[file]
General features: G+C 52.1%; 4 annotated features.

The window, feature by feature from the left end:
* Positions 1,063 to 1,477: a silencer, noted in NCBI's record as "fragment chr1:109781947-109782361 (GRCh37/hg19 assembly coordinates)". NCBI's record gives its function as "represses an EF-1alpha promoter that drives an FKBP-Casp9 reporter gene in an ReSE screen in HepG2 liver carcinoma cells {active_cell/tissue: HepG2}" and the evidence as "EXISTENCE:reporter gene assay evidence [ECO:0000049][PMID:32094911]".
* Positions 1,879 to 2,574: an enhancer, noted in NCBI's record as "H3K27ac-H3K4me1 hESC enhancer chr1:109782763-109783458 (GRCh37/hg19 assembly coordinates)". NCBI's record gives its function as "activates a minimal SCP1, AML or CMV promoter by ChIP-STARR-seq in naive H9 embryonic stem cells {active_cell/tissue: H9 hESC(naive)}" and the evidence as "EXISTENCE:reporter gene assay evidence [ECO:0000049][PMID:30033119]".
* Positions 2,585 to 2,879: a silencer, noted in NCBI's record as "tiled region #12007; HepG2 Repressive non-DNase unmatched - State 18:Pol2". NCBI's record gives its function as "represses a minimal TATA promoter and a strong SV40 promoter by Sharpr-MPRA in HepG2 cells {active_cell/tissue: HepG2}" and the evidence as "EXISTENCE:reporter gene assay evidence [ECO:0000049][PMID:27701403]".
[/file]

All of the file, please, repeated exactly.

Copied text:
General features: G+C 52.1%; 4 annotated features.

The window, feature by feature from the left end:
* Positions 1,063 to 1,477: a silencer, noted in NCBI's record as "fragment chr1:109781947-109782361 (GRCh37/hg19 assembly coordinates)". NCBI's record gives its function as "represses an EF-1alpha promoter that drives an FKBP-Casp9 reporter gene in an ReSE screen in HepG2 liver carcinoma cells {active_cell/tissue: HepG2}" and the evidence as "EXISTENCE:reporter gene assay evidence [ECO:0000049][PMID:32094911]".
* Positions 1,879 to 2,574: an enhancer, noted in NCBI's record as "H3K27ac-H3K4me1 hESC enhancer chr1:109782763-109783458 (GRCh37/hg19 assembly coordinates)". NCBI's record gives its function as "activates a minimal SCP1, AML or CMV promoter by ChIP-STARR-seq in naive H9 embryonic stem cells {active_cell/tissue: H9 hESC(naive)}" and the evidence as "EXISTENCE:reporter gene assay evidence [ECO:0000049][PMID:30033119]".
* Positions 2,585 to 2,879: a silencer, noted in NCBI's record as "tiled region #12007; HepG2 Repressive non-DNase unmatched - State 18:Pol2". NCBI's record gives its function as "represses a minimal TATA promoter and a strong SV40 promoter by Sharpr-MPRA in HepG2 cells {active_cell/tissue: HepG2}" and the evidence as "EXISTENCE:reporter gene assay evidence [ECO:0000049][PMID:27701403]".